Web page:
The political left has nowadays two faces in Italy.
There is the old guard, represented by the trade unions, the Left Ecology and Freedom party and the left wing of the governing Democratic Party.
Then there is new left led by Prime Minister Matteo Renzi, post-ideological and more or less comparable to the British labour.
Mr Renzi’s faction, as suggested by the fact that he is Prime Minister, is currently in charge. The old guard is trying to strike back, with trade union leader Maurizio Landini claiming a political role for its organization and the left wing of the Democratic Party, led by former Prime Minister Pier Luigi Bersani, threatening to block Mr Renzi’s electoral bill in the Senate.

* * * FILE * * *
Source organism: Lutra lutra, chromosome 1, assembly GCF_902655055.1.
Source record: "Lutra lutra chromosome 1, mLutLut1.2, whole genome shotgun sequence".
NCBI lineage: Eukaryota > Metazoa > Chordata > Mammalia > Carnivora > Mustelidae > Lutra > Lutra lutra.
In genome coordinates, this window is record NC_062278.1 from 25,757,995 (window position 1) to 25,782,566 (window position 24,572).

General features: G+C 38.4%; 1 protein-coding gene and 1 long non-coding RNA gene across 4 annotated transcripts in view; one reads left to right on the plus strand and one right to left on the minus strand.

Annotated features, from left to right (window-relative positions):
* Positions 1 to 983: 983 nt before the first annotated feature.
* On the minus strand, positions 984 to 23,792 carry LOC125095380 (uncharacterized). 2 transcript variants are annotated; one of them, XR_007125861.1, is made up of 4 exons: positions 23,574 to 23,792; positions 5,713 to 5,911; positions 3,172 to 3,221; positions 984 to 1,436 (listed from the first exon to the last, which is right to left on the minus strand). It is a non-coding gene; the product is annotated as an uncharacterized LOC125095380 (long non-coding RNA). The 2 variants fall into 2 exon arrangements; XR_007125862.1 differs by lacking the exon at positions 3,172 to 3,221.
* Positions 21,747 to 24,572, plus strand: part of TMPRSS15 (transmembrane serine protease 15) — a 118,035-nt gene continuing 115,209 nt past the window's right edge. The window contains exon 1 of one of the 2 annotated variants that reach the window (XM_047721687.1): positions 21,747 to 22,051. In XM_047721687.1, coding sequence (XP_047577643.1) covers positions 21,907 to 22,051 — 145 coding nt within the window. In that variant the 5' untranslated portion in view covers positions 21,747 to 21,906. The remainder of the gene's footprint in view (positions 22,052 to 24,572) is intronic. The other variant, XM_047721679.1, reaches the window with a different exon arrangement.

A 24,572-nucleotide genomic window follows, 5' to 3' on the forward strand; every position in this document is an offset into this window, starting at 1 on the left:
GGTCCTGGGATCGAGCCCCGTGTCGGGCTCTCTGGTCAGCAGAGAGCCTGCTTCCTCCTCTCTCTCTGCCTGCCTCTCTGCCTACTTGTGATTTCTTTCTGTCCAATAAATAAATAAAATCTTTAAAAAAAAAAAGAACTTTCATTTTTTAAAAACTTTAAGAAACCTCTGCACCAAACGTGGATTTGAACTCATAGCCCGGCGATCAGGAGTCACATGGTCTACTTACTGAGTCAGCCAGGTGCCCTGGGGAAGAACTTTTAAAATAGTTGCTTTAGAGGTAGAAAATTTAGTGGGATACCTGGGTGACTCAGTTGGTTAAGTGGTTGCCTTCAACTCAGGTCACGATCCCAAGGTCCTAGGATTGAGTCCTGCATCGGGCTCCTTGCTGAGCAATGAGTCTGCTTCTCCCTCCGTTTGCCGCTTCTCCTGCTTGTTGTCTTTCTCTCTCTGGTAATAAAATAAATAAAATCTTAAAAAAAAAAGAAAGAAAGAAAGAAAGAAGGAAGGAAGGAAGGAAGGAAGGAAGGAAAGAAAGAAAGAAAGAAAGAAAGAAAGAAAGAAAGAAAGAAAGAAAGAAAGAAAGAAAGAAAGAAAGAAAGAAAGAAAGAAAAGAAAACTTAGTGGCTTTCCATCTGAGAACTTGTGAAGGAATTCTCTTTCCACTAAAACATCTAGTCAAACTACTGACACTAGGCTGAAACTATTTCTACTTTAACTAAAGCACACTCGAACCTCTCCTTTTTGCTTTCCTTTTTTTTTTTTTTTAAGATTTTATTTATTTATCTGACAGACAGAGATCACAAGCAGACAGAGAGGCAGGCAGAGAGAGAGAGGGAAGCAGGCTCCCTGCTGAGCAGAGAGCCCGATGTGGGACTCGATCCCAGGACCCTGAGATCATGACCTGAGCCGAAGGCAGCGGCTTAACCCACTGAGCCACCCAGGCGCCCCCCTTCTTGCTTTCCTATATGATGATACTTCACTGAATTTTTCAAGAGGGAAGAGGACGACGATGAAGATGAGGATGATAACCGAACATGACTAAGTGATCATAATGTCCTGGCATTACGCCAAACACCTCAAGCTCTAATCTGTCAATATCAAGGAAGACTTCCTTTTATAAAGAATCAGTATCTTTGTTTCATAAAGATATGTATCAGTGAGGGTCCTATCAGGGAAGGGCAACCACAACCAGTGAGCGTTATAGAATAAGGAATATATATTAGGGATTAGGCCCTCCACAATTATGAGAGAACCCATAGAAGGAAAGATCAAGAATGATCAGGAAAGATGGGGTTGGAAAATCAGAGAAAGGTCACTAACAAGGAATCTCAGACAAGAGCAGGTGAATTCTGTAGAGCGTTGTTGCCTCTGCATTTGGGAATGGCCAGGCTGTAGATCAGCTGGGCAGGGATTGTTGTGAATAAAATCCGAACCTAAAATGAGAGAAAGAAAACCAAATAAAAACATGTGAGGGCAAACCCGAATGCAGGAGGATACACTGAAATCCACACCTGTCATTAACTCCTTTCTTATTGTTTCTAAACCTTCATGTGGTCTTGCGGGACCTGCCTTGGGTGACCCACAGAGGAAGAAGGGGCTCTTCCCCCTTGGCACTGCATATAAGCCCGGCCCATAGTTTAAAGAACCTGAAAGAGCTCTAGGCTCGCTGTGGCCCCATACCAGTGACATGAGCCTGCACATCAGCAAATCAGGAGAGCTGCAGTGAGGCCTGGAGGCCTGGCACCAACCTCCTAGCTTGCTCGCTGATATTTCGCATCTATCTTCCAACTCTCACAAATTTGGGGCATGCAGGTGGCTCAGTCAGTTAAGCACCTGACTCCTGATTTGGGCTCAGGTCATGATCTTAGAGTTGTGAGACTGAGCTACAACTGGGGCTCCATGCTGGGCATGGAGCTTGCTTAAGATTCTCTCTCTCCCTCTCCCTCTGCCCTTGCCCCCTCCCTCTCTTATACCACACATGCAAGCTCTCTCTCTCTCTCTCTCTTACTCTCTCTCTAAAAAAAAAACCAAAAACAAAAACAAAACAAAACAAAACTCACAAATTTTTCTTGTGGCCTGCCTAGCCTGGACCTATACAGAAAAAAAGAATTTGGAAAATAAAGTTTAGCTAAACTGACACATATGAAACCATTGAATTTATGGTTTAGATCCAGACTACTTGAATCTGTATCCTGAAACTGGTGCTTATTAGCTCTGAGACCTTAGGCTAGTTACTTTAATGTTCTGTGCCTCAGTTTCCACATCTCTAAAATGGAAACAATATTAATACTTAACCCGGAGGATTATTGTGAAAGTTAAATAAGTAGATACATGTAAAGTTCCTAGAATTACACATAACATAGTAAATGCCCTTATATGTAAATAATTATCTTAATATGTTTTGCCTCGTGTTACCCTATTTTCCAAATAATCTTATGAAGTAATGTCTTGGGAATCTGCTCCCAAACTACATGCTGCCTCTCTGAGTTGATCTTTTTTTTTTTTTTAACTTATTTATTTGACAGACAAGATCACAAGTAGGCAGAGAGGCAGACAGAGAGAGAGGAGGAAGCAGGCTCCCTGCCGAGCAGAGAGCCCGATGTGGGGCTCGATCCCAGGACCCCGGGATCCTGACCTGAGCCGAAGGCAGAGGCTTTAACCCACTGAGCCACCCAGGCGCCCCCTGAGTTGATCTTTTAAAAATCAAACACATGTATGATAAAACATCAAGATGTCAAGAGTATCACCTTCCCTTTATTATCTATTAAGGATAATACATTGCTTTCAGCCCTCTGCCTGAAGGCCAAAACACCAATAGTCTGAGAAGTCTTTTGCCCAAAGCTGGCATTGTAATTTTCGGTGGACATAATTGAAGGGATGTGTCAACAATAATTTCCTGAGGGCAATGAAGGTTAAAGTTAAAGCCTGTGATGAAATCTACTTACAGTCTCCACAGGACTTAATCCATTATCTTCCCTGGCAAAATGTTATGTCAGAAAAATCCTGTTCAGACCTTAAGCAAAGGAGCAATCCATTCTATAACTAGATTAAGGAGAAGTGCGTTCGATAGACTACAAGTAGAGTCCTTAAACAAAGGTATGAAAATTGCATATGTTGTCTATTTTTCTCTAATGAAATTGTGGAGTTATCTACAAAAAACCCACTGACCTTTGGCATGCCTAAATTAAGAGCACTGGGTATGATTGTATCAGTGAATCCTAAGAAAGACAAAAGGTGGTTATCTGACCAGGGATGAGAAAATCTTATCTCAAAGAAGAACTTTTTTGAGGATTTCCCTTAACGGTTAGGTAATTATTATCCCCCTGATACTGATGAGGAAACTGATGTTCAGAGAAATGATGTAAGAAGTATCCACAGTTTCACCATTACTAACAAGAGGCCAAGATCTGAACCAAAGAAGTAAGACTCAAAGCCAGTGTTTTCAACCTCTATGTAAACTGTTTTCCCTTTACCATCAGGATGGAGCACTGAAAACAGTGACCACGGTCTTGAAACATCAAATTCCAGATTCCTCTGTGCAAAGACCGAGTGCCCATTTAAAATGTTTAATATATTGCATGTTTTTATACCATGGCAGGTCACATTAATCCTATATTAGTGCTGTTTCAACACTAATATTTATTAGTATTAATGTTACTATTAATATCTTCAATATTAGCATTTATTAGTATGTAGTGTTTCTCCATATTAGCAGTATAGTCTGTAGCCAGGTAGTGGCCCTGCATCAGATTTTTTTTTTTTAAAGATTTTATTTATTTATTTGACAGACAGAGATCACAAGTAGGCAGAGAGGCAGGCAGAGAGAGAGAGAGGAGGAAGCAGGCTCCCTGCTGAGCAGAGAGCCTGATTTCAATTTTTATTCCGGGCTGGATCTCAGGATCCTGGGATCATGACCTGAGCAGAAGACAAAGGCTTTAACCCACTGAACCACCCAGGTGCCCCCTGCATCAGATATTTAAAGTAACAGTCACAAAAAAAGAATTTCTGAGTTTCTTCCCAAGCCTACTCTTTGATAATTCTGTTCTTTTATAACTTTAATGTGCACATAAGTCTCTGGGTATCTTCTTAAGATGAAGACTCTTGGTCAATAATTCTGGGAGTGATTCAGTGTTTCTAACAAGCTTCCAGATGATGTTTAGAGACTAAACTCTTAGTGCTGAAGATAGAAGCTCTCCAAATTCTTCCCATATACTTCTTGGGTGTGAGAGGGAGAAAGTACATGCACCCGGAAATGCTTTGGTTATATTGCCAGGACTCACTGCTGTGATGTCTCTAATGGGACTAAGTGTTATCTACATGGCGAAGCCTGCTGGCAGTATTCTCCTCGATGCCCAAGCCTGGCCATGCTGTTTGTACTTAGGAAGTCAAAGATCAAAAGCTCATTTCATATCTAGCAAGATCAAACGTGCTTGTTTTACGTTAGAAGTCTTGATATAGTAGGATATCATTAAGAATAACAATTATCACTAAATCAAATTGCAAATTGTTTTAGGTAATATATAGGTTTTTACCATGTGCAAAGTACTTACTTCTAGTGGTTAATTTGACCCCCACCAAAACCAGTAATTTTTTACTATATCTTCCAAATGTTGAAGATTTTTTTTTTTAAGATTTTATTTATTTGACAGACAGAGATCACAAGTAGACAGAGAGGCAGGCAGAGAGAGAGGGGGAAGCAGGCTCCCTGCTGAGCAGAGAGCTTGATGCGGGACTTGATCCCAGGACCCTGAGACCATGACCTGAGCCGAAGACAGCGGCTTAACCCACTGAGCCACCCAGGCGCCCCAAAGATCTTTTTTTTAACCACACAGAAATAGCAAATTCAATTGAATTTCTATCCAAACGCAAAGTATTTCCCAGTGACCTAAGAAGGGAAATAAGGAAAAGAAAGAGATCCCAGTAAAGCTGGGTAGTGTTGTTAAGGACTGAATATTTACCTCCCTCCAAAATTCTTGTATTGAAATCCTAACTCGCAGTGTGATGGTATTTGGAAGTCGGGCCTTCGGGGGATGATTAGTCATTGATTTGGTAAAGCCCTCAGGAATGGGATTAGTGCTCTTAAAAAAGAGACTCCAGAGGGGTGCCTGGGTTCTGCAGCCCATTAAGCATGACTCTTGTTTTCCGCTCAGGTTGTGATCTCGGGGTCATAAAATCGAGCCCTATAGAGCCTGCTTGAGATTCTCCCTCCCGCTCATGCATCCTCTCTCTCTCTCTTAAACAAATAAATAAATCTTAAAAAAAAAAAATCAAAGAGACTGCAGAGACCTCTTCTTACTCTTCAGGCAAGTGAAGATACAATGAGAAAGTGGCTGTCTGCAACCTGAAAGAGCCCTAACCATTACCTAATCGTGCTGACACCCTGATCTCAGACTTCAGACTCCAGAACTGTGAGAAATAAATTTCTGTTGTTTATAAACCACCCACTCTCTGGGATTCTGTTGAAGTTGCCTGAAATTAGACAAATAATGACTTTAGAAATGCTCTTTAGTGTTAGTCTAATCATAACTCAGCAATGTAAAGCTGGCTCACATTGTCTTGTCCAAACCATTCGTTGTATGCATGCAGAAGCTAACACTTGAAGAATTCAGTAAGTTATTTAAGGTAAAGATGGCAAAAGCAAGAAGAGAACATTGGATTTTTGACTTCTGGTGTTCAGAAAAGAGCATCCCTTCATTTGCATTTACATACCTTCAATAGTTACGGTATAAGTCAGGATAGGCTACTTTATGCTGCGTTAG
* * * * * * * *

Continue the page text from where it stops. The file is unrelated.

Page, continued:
However, all this maneuvers look unlikely to outflank Mr Renzi. Mr Landini’s move raised some eyebrows in the trade unions, which traditionally have kept themselves out of politics (nominally at least). Mr Bersani doesn’t look strong enough to influence Mr Renzi.
More generally the old left, after failing for twenty years to check Mr Berlusconi, has gained a reputation of political ineffectiveness which disconnected it from the voters.